By Mark McConville
THE EXTRAORDINARY BRAVERY of the men who took part in D-Day has been highlighted in a series of stunning colourised images to commemorate the 74thanniversary.
Striking shots show American and British troops arriving on French beaches for the invasions, D-Day Invasion glider pilots on landing craft and British Airborne Pathfinders at Harwell checking their watches on the night of June 5, 1944.
Other vivid colour pictures show Nazi General Erwin Rommel inspecting their defences, a German Panzer VI Tiger I Tank camouflaged in the undergrowth in Villers-Bocage, Normandy and men of the British 22nd Independent Parachute Company, 6th Airborne Division being briefed for the invasion.
The original black and white photographs were painstakingly colourised by electrician Royston Leonard (55), from Cardiff, Wales, with each snap taking between four and five hours to complete.
“As time goes by I find I am doing more World War Two pictures and giving them a bit of colour helps the younger generation to connect and not just see them as something that happened long ago,” he said.
“In the images I see a world that has gone mad and men and women pulled from their lives to sort out the mess.
“World War Two shows people at their best and at their worst. We must look and learn and not let it happen again.”
The Normandy landings were the landing operations on Tuesday, June 6, 1944 of the Allied invasion of Normandy in Operation Overlord during World War II. Codenamed Operation Neptune and often referred to as D-Day, it was the largest seaborne invasion in history.
The operation began the liberation of German-occupied northwestern Europe from Nazi control, and laid the foundations of the Allied victory on the Western Front.
The amphibious landings were preceded by extensive aerial and naval bombardment and an airborne assault—the landing of 24,000 American, British and Canadian airborne troops shortly after midnight.
Allied infantry and armoured divisions began landing on the coast of France at 6.30am. The target 50-mile stretch of the Normandy coast was divided into five sectors: Utah, Omaha, Gold, Juno, and Sword. Strong winds blew the landing craft east of their intended positions, particularly at Utah and Omaha.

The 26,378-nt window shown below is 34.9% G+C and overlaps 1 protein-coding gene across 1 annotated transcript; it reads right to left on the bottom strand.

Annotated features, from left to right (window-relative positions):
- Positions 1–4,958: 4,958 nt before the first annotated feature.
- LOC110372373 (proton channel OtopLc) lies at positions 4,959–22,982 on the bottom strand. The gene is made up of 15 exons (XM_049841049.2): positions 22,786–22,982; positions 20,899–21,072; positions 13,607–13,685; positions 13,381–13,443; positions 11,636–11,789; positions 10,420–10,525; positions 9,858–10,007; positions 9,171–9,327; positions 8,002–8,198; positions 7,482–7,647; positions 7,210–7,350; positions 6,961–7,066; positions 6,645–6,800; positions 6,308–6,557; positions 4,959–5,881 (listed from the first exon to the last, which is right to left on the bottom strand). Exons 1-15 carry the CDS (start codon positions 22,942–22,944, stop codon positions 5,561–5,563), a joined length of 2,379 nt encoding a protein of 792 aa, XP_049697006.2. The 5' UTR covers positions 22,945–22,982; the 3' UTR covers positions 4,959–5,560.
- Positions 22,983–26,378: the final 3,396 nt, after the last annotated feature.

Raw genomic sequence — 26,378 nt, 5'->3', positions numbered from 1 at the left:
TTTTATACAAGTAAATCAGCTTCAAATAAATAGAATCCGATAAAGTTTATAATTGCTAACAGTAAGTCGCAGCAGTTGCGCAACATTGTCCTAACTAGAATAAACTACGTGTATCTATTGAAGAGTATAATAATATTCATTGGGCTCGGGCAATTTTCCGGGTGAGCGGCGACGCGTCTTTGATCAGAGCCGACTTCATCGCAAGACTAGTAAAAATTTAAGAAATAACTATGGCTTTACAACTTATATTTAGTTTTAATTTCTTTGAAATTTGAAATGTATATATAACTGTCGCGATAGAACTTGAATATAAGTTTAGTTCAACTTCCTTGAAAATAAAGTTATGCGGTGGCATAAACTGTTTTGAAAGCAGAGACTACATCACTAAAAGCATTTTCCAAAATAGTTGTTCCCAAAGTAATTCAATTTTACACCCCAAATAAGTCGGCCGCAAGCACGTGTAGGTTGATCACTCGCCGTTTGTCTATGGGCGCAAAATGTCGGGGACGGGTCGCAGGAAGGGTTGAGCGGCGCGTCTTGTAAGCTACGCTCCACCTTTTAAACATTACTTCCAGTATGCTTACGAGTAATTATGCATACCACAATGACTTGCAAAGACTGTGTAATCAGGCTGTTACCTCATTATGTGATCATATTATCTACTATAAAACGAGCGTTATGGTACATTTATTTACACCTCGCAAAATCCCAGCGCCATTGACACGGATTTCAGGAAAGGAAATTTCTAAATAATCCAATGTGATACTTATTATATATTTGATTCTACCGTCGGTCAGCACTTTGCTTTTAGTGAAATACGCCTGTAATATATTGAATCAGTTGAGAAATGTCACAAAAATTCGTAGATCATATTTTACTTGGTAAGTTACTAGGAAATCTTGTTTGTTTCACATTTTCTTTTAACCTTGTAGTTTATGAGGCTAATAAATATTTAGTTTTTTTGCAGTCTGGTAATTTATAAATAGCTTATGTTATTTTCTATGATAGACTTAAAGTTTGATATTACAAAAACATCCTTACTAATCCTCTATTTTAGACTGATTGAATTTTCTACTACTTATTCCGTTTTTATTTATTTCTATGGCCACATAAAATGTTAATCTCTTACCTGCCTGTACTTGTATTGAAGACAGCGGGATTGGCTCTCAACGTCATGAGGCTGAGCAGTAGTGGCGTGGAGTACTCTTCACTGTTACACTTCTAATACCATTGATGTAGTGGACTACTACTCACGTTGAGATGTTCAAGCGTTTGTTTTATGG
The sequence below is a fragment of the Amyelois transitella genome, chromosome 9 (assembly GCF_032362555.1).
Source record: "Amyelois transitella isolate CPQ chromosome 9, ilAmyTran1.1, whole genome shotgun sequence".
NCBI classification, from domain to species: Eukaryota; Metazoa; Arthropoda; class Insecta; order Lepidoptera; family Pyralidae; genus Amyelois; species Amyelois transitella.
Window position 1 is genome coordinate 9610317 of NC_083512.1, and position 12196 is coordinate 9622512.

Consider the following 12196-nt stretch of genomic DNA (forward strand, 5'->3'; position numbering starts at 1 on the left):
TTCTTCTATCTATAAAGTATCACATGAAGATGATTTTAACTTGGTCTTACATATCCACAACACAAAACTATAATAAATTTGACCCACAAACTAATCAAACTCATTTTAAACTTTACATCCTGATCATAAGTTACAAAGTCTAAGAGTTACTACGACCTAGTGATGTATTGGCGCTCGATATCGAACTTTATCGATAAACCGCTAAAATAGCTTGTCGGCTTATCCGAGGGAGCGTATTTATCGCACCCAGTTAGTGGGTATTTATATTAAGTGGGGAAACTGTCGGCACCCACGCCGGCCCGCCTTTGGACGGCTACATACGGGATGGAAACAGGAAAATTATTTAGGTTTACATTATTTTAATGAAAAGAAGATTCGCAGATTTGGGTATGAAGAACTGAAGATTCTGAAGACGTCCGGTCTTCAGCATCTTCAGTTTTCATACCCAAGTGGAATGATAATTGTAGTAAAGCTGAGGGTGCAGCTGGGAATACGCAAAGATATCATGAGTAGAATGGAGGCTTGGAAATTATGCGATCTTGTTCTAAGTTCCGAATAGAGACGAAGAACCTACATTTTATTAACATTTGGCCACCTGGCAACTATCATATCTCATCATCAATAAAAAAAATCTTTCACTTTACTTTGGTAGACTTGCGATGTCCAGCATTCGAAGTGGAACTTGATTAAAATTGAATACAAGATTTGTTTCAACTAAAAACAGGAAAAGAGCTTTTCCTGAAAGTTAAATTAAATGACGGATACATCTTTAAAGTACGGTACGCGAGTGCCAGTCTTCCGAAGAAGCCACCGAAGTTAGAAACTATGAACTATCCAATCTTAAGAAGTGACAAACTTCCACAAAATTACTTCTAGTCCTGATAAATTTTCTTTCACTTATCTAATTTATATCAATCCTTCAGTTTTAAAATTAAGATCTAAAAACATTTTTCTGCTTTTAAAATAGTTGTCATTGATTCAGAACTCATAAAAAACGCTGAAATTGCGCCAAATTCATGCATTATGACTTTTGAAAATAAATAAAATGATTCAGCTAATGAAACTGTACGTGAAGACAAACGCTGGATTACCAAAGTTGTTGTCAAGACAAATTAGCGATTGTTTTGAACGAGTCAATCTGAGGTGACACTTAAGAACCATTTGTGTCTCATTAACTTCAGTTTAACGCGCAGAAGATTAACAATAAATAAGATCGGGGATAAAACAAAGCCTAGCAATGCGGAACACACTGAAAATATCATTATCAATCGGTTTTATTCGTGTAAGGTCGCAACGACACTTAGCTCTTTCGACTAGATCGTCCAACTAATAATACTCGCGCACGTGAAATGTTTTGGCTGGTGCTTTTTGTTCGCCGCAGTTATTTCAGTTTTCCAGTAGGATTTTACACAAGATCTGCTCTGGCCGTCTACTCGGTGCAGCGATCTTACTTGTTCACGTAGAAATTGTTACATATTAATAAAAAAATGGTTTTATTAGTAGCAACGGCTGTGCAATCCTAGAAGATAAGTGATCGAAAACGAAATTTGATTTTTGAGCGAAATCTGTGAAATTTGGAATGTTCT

The men landed under heavy fire from gun emplacements overlooking the beaches, and the shore was mined and covered with obstacles such as wooden stakes, metal tripods, and barbed wire, making the work of the beach-clearing teams difficult and dangerous.
Casualties were heaviest at Omaha, with its high cliffs. At Gold, Juno, and Sword, several fortified towns were cleared in house-to-house fighting, and two major gun emplacements at Gold were disabled, using specialised tanks.
The Allies failed to achieve any of their goals on the first day. Carentan, St. Lô, and Bayeux remained in German hands, and Caen, a major objective, was not captured until July, 21.
Only two of the beaches (Juno and Gold) were linked on the first day, and all five beachheads were not connected until June, 12, however, the operation gained a foothold which the Allies gradually expanded over the coming months.
German casualties on D-Day have been estimated at 4,000 to 9,000 men. Allied casualties were at least 10,000, with 4,414 confirmed dead.
Striking images like these are featured in British author Michael D. Carroll’s new book, Retrographic on the colourisation of historical images. It is available on Amazon now for £16.85.
For more information visit: https://www.amazon.co.uk/Retrographic-Historys-Exciting-Images-Transformed/dp/1908211504